(c) Among the many things worthy of notice in this history, one in particular perpetually forces itself upon our observation, namely, how difficult it was in ancient times to attain to the knowledge of the true God : this had been remarked by Plato, who says, (Timæus. Tom. III. Opp. p. 28,) that it is difficult to find out God, and yet more difficult to make him known. It was only by a long succession of ordinary and extraordinary preparations and events, that the Hebrews were brought to remain steadfast in the worship of the true God. Even as late as the time of Antiochus Epiphanes and of the Maccabees, the more cultivated Hebrews, who had become acquainted with the Grecian religion and philosophy, made open and rapid advances to the introduction of idolatry. Their subtle and violent attempts, although unsuccessful, on account of the resistance of the better disposed part of the nation, will yet remain a perpetual monument of the great truth, that the knowledge of the true God was not so light a thing in the old world, where all believed in a plurality of gods, as we are accustomed to think it at the present day, when 800 millions of the inhabitants of the earth profess his worship.]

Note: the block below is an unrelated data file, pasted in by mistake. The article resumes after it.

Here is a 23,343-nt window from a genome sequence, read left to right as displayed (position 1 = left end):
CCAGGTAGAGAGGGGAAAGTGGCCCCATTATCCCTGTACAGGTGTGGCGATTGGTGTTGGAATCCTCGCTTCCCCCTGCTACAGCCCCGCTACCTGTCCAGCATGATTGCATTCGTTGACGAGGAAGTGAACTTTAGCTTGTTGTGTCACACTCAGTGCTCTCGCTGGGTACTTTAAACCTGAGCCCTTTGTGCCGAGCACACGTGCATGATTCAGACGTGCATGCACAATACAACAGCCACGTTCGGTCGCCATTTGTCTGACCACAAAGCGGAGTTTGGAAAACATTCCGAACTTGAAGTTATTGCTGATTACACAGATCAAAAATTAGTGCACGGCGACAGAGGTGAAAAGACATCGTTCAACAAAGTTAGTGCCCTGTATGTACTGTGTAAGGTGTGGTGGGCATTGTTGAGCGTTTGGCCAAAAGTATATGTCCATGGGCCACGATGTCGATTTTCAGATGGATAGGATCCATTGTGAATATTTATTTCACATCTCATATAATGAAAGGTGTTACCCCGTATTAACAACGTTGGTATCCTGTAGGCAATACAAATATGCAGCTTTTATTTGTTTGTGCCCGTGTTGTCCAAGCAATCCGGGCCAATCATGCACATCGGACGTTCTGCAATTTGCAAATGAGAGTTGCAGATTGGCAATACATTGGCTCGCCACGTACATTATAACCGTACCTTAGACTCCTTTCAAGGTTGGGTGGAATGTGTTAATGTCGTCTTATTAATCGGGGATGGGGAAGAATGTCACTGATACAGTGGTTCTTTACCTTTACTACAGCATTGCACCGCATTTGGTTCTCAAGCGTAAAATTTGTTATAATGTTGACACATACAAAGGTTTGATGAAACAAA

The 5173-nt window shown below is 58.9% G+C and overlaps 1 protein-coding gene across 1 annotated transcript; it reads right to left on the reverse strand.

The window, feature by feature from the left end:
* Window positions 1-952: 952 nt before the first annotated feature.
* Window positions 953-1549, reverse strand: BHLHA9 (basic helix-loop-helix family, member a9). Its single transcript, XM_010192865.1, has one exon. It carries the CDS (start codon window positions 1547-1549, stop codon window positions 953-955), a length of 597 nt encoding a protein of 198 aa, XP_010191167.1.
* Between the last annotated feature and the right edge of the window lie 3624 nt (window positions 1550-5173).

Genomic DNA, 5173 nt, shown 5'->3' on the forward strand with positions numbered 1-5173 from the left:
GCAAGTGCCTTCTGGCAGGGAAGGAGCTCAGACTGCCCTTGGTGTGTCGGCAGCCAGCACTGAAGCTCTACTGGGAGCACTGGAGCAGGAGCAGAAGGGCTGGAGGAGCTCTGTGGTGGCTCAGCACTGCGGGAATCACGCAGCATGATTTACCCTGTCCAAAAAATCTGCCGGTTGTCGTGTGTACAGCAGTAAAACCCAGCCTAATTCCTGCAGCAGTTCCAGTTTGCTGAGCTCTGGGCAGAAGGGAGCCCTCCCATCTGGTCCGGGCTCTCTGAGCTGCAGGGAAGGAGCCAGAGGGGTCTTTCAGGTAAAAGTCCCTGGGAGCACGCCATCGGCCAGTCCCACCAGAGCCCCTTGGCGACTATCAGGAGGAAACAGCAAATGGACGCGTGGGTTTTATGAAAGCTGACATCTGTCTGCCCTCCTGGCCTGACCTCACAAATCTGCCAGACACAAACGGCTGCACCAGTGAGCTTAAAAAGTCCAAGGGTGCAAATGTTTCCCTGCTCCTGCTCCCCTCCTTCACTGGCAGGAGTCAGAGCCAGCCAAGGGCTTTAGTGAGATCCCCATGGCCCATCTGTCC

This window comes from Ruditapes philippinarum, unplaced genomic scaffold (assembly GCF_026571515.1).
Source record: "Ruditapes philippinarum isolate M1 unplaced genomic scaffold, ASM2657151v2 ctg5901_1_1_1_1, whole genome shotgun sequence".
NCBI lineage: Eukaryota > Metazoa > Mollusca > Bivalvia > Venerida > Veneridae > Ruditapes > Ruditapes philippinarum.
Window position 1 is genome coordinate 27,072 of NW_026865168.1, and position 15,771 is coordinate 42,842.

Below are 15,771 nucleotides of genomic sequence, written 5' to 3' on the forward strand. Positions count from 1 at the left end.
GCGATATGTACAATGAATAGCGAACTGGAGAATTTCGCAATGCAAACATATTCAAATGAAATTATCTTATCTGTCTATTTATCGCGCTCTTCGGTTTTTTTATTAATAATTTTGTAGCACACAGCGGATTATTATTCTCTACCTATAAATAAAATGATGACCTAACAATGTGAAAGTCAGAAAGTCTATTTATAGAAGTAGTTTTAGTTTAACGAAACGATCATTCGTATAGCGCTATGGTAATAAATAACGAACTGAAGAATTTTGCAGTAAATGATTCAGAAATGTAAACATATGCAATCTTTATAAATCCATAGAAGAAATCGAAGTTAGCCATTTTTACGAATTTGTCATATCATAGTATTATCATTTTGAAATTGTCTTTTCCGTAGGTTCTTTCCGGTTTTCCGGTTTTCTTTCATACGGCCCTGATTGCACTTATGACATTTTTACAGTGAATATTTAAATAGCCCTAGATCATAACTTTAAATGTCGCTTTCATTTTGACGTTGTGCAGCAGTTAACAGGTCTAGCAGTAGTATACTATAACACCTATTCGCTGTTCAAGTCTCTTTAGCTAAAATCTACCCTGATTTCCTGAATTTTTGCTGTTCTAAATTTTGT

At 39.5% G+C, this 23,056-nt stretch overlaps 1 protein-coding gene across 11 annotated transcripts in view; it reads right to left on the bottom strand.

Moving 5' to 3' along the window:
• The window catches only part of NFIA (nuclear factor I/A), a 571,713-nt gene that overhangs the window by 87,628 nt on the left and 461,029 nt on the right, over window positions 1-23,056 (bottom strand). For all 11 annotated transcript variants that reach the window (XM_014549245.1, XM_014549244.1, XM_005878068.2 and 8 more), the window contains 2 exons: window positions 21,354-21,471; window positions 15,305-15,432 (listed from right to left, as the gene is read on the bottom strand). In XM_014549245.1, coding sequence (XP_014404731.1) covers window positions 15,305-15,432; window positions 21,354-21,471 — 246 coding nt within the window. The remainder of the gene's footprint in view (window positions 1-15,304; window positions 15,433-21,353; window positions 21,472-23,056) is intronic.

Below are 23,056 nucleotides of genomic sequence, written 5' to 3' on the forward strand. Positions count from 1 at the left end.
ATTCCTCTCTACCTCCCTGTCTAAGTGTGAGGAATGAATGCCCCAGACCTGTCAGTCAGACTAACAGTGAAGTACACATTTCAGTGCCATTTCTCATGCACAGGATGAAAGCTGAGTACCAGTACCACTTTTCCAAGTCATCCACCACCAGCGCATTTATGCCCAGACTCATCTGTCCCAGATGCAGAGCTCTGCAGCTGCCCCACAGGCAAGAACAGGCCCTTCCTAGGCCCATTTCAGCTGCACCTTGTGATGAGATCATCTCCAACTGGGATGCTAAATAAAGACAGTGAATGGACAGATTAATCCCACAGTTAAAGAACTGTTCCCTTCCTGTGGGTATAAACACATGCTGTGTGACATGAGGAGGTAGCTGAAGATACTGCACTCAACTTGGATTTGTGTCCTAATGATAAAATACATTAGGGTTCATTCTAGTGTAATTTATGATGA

(d) It is this general extension of the fundamental principles of religion, presenting them so nearly and familiarly to our view, which prevents many from observing and prizing this inestimable benefit, received from the sources mentioned in the preceding section. They overlook its value because it has been so familiar to them from their youth up-Comp. Hess, vom Reich Gottes, 2 Th. 8., especially the preface to the rst volume; and JACOBI, Abhandlungen über wichtige Gegenstände der Beligion, III. Th. S. 178. ff.]